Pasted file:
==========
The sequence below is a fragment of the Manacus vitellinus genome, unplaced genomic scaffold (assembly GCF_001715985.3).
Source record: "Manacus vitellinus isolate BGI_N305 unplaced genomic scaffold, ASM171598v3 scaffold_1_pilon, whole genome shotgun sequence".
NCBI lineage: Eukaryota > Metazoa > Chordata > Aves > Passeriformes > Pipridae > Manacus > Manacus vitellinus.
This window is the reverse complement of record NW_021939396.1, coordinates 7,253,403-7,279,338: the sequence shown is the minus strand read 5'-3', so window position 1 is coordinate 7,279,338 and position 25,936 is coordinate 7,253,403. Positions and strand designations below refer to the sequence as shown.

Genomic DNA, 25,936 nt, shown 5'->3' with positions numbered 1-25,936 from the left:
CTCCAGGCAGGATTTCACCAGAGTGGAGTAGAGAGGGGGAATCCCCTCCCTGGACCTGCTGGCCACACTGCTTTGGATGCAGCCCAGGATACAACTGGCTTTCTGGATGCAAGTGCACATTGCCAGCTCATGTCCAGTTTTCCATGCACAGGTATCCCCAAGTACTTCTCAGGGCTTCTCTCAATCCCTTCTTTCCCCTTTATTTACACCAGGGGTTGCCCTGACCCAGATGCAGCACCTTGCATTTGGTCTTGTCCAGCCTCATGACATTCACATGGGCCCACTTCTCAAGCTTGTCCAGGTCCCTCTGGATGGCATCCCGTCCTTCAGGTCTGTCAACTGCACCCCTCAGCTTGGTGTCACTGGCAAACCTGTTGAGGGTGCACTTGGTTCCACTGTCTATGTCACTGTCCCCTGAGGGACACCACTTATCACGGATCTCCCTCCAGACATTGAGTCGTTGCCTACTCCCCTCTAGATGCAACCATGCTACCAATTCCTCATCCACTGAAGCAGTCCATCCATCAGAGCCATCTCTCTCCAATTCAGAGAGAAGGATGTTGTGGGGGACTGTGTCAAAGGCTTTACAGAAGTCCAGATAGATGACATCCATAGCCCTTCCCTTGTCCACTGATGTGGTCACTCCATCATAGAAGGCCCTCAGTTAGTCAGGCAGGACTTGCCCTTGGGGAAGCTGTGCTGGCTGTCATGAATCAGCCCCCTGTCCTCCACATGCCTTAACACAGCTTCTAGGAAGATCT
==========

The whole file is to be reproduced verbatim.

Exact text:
The sequence below is a fragment of the Manacus vitellinus genome, unplaced genomic scaffold (assembly GCF_001715985.3).
Source record: "Manacus vitellinus isolate BGI_N305 unplaced genomic scaffold, ASM171598v3 scaffold_1_pilon, whole genome shotgun sequence".
NCBI lineage: Eukaryota > Metazoa > Chordata > Aves > Passeriformes > Pipridae > Manacus > Manacus vitellinus.
This window is the reverse complement of record NW_021939396.1, coordinates 7,253,403-7,279,338: the sequence shown is the minus strand read 5'-3', so window position 1 is coordinate 7,279,338 and position 25,936 is coordinate 7,253,403. Positions and strand designations below refer to the sequence as shown.

Genomic DNA, 25,936 nt, shown 5'->3' with positions numbered 1-25,936 from the left:
CTCCAGGCAGGATTTCACCAGAGTGGAGTAGAGAGGGGGAATCCCCTCCCTGGACCTGCTGGCCACACTGCTTTGGATGCAGCCCAGGATACAACTGGCTTTCTGGATGCAAGTGCACATTGCCAGCTCATGTCCAGTTTTCCATGCACAGGTATCCCCAAGTACTTCTCAGGGCTTCTCTCAATCCCTTCTTTCCCCTTTATTTACACCAGGGGTTGCCCTGACCCAGATGCAGCACCTTGCATTTGGTCTTGTCCAGCCTCATGACATTCACATGGGCCCACTTCTCAAGCTTGTCCAGGTCCCTCTGGATGGCATCCCGTCCTTCAGGTCTGTCAACTGCACCCCTCAGCTTGGTGTCACTGGCAAACCTGTTGAGGGTGCACTTGGTTCCACTGTCTATGTCACTGTCCCCTGAGGGACACCACTTATCACGGATCTCCCTCCAGACATTGAGTCGTTGCCTACTCCCCTCTAGATGCAACCATGCTACCAATTCCTCATCCACTGAAGCAGTCCATCCATCAGAGCCATCTCTCTCCAATTCAGAGAGAAGGATGTTGTGGGGGACTGTGTCAAAGGCTTTACAGAAGTCCAGATAGATGACATCCATAGCCCTTCCCTTGTCCACTGATGTGGTCACTCCATCATAGAAGGCCCTCAGTTAGTCAGGCAGGACTTGCCCTTGGGGAAGCTGTGCTGGCTGTCATGAATCAGCCCCCTGTCCTCCACATGCCTTAACACAGCTTCTAGGAAGATCT